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Demand for Modification of Sunday Closing Law in Poland Made by Agudah

The Agudath Israel Central Council has adopted a resolution at its meeting now being held here, calling upon the Government to modify the Compulsory Sunday Observance Law, which is causing a great deal of economic hardship to the Jewish population.

Another resolution appeals to the Government not to add fresh burdens of taxation to the town population at this time of crisis, and to grant subsidies to the Jewish cultural and philanthropic institutions.

There has been talk in Poland repeatedly of a possible revision of the Compulsory Sunday Closing Law, which compels Jewish shopkeepers and artisans to suspend their work for two days in the week. It has been suggested that those Jews who keep their shops and workshops closed on Saturdays might be permitted to open them for a few hours at stated times on Sundays. Mr. Dewey, the American Adviser to the Polish Government, was reported in 1929 to have taken occasion in one of his reports to direct the attention of the Government to the inadvisability of compelling the greater part of the merchants and artisans in the country, because they are Jews, to suspend work for two days in the week.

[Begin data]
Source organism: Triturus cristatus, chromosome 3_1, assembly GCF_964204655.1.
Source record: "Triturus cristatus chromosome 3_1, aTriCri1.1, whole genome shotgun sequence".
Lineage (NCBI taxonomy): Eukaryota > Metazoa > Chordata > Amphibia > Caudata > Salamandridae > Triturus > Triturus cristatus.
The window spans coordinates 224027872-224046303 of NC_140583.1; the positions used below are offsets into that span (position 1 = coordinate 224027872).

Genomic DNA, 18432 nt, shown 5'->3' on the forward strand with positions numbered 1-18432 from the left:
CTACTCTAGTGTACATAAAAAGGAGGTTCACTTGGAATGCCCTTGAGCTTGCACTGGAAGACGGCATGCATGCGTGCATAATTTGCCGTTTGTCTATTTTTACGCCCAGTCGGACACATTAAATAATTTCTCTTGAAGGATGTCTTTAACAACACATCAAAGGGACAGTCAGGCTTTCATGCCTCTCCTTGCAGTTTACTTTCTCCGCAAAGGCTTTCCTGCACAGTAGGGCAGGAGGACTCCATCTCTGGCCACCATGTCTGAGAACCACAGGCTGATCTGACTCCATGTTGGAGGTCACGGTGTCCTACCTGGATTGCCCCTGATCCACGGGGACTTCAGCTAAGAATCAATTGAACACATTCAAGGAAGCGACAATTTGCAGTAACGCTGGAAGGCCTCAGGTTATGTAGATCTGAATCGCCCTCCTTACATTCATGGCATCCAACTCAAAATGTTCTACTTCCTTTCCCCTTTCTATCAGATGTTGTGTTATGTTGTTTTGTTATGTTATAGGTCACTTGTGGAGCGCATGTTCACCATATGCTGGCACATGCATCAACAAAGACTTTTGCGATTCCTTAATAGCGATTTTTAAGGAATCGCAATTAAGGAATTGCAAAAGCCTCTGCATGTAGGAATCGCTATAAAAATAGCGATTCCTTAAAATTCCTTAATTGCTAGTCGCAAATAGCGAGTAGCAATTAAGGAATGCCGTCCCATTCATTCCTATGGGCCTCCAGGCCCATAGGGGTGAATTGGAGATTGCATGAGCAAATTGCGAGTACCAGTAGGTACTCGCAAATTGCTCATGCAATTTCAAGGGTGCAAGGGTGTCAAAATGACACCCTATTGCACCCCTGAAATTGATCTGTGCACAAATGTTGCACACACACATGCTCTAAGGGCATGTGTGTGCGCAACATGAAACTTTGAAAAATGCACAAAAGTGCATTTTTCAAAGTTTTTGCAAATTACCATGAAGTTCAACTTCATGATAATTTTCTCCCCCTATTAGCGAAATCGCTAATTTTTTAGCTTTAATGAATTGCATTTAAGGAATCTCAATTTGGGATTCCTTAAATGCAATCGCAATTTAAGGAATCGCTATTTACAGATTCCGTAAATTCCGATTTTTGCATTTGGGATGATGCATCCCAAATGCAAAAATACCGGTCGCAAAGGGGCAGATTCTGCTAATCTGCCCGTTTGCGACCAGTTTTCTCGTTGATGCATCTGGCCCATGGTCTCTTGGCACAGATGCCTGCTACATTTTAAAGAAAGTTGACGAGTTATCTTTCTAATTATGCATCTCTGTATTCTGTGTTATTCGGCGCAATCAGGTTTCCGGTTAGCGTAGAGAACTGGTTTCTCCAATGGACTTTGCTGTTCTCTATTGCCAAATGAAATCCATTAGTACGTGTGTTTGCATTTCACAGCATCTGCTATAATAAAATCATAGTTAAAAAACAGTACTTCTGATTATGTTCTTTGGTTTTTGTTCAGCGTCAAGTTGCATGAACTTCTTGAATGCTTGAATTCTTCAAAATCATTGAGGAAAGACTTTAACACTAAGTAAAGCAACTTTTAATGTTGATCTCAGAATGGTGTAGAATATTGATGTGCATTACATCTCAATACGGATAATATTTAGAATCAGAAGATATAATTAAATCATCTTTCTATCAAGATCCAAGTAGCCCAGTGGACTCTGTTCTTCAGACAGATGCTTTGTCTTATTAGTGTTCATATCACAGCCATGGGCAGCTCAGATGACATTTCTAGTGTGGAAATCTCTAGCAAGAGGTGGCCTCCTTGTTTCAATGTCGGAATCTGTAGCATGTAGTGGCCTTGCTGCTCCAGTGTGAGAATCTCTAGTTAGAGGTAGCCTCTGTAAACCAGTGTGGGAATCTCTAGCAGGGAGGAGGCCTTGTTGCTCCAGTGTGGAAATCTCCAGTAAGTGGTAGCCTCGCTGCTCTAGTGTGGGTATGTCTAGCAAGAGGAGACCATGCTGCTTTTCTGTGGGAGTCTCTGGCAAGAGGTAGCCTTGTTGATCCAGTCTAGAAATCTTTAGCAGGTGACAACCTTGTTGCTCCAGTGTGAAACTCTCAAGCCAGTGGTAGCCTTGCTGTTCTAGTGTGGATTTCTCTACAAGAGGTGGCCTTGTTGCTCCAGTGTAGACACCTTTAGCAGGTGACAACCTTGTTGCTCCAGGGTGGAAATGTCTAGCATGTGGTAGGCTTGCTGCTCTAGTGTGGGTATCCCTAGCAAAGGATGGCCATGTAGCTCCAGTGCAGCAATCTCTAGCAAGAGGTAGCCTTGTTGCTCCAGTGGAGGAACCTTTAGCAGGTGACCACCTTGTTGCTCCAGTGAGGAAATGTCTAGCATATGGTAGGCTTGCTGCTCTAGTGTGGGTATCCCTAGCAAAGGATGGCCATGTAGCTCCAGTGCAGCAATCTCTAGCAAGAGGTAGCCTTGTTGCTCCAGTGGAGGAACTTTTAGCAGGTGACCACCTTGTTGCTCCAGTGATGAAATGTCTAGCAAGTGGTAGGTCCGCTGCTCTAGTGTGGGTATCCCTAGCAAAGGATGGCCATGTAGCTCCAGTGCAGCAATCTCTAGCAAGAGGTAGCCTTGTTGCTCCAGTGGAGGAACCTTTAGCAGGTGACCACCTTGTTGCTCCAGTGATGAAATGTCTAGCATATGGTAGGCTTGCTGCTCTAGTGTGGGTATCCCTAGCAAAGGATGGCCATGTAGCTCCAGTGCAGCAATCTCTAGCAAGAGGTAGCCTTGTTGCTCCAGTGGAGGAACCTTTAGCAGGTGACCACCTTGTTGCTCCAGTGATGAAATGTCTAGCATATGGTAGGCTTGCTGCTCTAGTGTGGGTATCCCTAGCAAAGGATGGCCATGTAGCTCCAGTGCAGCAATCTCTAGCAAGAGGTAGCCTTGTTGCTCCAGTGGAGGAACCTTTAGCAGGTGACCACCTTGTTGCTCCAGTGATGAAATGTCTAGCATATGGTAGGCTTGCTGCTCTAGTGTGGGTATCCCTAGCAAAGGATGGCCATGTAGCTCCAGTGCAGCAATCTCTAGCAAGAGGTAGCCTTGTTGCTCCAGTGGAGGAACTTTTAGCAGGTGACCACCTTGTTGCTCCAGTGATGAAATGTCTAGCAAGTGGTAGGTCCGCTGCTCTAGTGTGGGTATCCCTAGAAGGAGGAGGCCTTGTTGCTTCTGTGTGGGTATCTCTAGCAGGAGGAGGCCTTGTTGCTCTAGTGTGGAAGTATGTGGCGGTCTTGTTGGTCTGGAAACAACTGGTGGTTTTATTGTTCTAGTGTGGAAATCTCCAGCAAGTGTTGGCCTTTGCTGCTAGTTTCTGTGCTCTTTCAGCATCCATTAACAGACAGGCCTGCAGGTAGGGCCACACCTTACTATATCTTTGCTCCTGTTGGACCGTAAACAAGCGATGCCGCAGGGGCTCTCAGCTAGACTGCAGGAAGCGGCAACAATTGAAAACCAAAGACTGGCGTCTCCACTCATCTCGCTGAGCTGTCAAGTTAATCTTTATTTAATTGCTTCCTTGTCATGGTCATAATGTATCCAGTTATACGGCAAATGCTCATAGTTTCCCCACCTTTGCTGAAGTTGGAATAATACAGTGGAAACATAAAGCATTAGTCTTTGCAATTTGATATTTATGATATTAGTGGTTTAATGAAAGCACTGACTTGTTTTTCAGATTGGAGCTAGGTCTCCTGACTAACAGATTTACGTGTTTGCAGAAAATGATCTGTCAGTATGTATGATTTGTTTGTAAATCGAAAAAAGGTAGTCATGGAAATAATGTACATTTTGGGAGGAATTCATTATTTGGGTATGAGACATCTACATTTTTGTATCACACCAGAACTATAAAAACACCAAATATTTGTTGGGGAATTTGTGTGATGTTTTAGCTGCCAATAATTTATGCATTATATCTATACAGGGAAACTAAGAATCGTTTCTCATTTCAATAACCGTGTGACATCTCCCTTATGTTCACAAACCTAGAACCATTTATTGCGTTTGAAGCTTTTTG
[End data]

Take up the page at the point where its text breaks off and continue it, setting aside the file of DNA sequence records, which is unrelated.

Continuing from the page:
Not only the antisemitic parties, but also the Polish Socialist Party, has declared itself opposed to the modification, on the ground that it would adversely affect the labour conditions of the workers.

The Polish-Jewish Agreement concluded in 1925 between the Government and the Jewish Club of Deputies, contained among its pledges to the Jewish population one dealing with the question of the Compulsory Sunday Closing Law, which appeared as the very first point in the Agreement, under the heading of the economic facilities promised by the Government.

On the basis of the conferences held, the text said, the Government pledges itself in the economic field:

(1) In the matter of Sunday rest to issue Ordinances (a) extending for Jews who observe the Sabbath their period of work in open shops by three hours beyond the normal; (b) confirming the already existing circular, which is, however, not being observed by the lower authorities, according to which artisans working without hired assistance in closed workshops have the right to work on Sunday. (Against these two points there is a marginal note by M. Grabski, the then Premier, – “in the autumn”); (c) to introduce a bill which abolishes or at least modifies the Compulsory Sunday Observance Law. (Marginal note – “if the Left Parties agree”).

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